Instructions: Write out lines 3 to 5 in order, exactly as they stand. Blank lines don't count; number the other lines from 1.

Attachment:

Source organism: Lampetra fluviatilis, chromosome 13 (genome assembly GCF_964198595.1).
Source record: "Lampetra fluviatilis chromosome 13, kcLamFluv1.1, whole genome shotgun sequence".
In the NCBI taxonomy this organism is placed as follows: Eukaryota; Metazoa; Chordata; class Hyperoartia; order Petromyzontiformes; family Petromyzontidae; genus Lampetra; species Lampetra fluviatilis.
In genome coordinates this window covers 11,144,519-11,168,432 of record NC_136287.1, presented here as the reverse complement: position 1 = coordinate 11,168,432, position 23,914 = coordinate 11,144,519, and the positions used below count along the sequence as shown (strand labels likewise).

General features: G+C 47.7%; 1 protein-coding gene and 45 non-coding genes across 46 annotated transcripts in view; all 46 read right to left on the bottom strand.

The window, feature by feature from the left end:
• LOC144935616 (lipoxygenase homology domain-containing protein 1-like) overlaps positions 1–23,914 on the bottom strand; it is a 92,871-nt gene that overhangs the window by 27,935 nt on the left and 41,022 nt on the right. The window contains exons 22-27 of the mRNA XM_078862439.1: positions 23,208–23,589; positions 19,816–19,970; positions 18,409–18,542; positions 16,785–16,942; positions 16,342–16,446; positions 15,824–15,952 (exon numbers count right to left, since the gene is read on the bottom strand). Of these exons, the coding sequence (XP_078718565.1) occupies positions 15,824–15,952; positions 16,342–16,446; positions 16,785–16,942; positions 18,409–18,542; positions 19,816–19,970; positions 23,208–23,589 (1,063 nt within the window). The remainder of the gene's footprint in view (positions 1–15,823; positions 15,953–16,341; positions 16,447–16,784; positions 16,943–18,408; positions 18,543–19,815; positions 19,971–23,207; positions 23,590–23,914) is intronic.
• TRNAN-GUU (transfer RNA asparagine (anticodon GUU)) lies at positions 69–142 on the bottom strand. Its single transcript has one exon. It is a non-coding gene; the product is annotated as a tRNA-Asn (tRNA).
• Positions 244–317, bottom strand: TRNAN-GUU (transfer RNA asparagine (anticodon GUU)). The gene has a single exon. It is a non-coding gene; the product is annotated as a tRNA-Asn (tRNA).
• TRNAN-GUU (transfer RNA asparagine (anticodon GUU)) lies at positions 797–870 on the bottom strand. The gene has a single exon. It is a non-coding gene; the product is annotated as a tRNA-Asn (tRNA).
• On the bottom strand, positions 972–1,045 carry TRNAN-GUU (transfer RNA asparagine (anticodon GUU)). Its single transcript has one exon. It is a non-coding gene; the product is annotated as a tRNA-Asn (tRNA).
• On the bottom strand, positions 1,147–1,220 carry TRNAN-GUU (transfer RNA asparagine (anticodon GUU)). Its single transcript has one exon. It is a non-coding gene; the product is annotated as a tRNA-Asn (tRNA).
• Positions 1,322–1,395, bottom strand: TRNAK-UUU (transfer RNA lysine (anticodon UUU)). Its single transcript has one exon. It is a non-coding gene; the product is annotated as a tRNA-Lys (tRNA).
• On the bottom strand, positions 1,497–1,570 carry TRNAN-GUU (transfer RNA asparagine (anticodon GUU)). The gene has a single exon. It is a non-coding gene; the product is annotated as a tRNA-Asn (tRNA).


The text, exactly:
In the NCBI taxonomy this organism is placed as follows: Eukaryota; Metazoa; Chordata; class Hyperoartia; order Petromyzontiformes; family Petromyzontidae; genus Lampetra; species Lampetra fluviatilis.
In genome coordinates this window covers 11,144,519-11,168,432 of record NC_136287.1, presented here as the reverse complement: position 1 = coordinate 11,168,432, position 23,914 = coordinate 11,144,519, and the positions used below count along the sequence as shown (strand labels likewise).

General features: G+C 47.7%; 1 protein-coding gene and 45 non-coding genes across 46 annotated transcripts in view; all 46 read right to left on the bottom strand.